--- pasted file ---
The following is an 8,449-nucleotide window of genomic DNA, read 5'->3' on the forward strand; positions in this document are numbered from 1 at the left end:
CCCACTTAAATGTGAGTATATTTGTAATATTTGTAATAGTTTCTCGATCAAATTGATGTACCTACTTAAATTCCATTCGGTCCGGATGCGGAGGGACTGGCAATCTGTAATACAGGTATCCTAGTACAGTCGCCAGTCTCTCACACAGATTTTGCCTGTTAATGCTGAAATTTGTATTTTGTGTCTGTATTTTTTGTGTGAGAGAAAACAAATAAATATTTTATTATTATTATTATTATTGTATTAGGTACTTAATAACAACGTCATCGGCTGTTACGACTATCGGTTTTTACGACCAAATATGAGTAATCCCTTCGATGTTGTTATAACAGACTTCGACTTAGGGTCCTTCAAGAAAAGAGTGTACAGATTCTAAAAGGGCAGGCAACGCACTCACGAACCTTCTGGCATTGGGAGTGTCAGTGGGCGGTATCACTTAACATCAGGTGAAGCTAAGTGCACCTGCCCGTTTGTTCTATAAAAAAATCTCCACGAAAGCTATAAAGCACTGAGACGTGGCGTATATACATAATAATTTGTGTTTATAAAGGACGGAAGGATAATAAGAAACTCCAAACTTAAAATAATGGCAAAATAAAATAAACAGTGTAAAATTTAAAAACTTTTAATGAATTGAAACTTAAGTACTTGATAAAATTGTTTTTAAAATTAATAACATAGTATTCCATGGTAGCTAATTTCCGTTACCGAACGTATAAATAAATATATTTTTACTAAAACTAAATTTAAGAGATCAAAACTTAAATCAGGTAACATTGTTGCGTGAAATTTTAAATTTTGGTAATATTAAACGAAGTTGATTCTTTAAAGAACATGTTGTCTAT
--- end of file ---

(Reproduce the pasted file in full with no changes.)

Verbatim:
The following is an 8,449-nucleotide window of genomic DNA, read 5'->3' on the forward strand; positions in this document are numbered from 1 at the left end:
CCCACTTAAATGTGAGTATATTTGTAATATTTGTAATAGTTTCTCGATCAAATTGATGTACCTACTTAAATTCCATTCGGTCCGGATGCGGAGGGACTGGCAATCTGTAATACAGGTATCCTAGTACAGTCGCCAGTCTCTCACACAGATTTTGCCTGTTAATGCTGAAATTTGTATTTTGTGTCTGTATTTTTTGTGTGAGAGAAAACAAATAAATATTTTATTATTATTATTATTATTGTATTAGGTACTTAATAACAACGTCATCGGCTGTTACGACTATCGGTTTTTACGACCAAATATGAGTAATCCCTTCGATGTTGTTATAACAGACTTCGACTTAGGGTCCTTCAAGAAAAGAGTGTACAGATTCTAAAAGGGCAGGCAACGCACTCACGAACCTTCTGGCATTGGGAGTGTCAGTGGGCGGTATCACTTAACATCAGGTGAAGCTAAGTGCACCTGCCCGTTTGTTCTATAAAAAAATCTCCACGAAAGCTATAAAGCACTGAGACGTGGCGTATATACATAATAATTTGTGTTTATAAAGGACGGAAGGATAATAAGAAACTCCAAACTTAAAATAATGGCAAAATAAAATAAACAGTGTAAAATTTAAAAACTTTTAATGAATTGAAACTTAAGTACTTGATAAAATTGTTTTTAAAATTAATAACATAGTATTCCATGGTAGCTAATTTCCGTTACCGAACGTATAAATAAATATATTTTTACTAAAACTAAATTTAAGAGATCAAAACTTAAATCAGGTAACATTGTTGCGTGAAATTTTAAATTTTGGTAATATTAAACGAAGTTGATTCTTTAAAGAACATGTTGTCTAT